Type-Specific HPV Concordance in a Group of Stable Sexual Partners from Bogota, ColombiaVargas H1*, Betancourt J1, Sierra Y1, Gómez S, Díaz L1, Sánchez J1and Golijow CD2
- *Corresponding Author:
- Hernan Vargas
Profesional Especializado, Secrtaria Distrital de Salud
Laboratorio de Salud Pública, Secretaría Distrital de Salud
Carrera 32 No 12-81, Postal Code: 111611, Bogotá (Colombia)
Tel: +57 1 3649662
E-mail: [email protected]
Received date July 06, 2016; Accepted date July 12, 2016; Published date July 19, 2016
Citation: Vargas H, Betancourt J, Sierra Y, Gómez S, Díaz L, et al. (2016) Type-Specific HPV Concordance in a Group of Stable Sexual Partners from Bogota, Colombia. Mol Biol 5: 170. doi:10.4172/2168-9547.1000170
Copyright: © 2016 Vargas H, et al. This is an open-access article distributed under the terms of the Creative Commons Attribution License, which permits unrestricted use, distribution, and reproduction in any medium, provided the original author and source are credited.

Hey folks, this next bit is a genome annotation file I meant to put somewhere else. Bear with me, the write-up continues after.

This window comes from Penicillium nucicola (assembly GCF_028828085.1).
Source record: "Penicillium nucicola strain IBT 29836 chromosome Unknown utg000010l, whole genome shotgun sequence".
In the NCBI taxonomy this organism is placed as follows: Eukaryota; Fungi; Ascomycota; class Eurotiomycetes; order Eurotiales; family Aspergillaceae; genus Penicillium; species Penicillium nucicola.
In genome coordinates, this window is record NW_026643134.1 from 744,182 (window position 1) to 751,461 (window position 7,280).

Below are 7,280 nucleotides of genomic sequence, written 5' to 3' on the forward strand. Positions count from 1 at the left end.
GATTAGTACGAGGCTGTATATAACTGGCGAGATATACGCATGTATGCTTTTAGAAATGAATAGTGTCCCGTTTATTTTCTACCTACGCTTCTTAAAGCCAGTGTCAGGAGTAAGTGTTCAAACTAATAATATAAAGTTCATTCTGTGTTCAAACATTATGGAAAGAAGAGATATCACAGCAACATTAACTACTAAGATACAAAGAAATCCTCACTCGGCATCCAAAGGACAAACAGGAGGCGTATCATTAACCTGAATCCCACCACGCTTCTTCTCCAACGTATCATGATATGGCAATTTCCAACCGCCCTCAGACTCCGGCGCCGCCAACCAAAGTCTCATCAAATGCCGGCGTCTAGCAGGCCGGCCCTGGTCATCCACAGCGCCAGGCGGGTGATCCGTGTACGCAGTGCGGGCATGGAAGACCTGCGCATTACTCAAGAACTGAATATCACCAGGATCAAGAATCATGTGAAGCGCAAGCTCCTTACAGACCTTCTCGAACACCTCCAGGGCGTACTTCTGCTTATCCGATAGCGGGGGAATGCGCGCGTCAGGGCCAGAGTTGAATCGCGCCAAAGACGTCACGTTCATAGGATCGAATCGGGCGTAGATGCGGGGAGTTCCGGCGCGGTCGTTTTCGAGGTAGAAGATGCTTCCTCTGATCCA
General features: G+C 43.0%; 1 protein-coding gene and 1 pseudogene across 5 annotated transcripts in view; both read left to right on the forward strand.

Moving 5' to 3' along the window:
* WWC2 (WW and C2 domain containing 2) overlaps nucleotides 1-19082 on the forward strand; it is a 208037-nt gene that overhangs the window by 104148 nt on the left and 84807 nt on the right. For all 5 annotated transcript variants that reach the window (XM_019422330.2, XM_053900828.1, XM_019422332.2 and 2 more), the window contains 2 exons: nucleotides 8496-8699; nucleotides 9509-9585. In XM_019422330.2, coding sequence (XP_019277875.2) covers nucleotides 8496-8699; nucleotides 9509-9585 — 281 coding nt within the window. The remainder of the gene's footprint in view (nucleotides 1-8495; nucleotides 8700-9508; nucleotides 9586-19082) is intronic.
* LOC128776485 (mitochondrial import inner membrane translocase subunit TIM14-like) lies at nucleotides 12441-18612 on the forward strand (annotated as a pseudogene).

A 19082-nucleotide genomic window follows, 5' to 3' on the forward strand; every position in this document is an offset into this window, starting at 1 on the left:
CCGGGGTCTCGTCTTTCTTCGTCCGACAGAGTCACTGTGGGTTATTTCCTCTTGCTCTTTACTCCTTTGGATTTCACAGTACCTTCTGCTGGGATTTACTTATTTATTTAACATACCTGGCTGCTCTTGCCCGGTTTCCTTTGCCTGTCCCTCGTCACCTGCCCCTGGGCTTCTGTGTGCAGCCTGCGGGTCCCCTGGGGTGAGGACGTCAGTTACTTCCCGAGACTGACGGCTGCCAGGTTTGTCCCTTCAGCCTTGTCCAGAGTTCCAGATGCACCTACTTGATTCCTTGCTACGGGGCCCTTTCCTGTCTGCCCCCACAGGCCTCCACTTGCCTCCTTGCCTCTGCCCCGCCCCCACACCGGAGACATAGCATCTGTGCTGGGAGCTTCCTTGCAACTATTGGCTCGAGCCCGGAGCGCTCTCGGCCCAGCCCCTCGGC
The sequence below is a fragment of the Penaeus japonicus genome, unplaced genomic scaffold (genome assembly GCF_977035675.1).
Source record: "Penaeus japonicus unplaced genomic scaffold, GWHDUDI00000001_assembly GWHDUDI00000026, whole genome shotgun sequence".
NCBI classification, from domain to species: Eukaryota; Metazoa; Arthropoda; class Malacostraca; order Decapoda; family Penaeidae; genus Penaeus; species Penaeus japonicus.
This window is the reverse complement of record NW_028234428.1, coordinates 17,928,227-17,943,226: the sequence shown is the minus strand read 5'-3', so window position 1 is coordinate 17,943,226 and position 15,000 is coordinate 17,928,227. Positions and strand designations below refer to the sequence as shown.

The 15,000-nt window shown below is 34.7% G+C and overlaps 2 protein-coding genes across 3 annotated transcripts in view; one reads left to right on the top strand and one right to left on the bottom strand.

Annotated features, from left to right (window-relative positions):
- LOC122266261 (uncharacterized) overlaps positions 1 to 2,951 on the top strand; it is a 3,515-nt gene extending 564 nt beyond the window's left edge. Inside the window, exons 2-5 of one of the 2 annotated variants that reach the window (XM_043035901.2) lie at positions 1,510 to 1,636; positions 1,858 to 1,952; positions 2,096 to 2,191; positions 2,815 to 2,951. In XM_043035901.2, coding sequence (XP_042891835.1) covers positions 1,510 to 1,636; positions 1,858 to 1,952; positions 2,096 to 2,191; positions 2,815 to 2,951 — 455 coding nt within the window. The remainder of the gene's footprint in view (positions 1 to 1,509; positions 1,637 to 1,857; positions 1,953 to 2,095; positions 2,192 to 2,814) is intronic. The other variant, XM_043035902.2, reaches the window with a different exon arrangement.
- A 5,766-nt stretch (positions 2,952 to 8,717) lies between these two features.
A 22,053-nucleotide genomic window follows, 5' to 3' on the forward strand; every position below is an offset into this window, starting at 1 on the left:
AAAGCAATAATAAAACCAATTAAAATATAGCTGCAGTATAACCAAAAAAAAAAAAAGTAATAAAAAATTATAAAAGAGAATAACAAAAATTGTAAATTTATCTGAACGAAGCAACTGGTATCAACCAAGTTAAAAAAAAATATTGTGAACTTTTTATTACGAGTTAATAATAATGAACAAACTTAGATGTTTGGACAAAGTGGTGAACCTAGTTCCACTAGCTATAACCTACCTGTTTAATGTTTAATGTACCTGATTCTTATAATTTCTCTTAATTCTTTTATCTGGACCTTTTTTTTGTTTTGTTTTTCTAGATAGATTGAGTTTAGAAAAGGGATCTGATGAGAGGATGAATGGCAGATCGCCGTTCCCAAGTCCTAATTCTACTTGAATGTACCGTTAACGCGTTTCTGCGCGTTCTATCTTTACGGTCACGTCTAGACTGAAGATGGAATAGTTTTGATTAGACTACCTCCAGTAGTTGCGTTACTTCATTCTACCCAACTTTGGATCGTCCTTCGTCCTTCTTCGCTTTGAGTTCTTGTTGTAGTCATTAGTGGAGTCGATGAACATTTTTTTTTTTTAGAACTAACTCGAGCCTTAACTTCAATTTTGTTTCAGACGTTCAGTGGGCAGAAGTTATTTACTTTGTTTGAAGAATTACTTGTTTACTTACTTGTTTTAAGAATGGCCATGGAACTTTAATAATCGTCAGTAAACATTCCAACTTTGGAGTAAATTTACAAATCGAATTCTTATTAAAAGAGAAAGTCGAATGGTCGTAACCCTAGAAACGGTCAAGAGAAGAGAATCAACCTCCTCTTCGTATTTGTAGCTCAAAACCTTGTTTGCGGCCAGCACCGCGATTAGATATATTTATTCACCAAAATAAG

Human Papillomavirus (HPV) is one of the most important sexually transmitted infections (STIs) worldwide. However, little information is currently available about the patterns of infection among sexual partners. Therefore, the objective of this study was to characterize type-specific HPV genital infection positivity and concordance in a group of 25 male sexual partners of 25 women with cervical intraepithelial lesions. Overall, 56% of men and 80% of women were positive for at least one HPV type. The prevalent high risk viral type in both men and women was HPV-16, with frequencies of 21.4% and 25%, respectively. On the other hand, the correlation of infection among partners was 40% for HPV positivity and 28% for type-specific HPV concordance. These results confirm the high positivity of HPV infection in both women and men reported in the literature, and the existence of a type-specific concordance in stable couples, suggesting the important role of men as a viral reservoir that contributes not only to the transmission of HPV but also to maintain the infection in their sexual partners.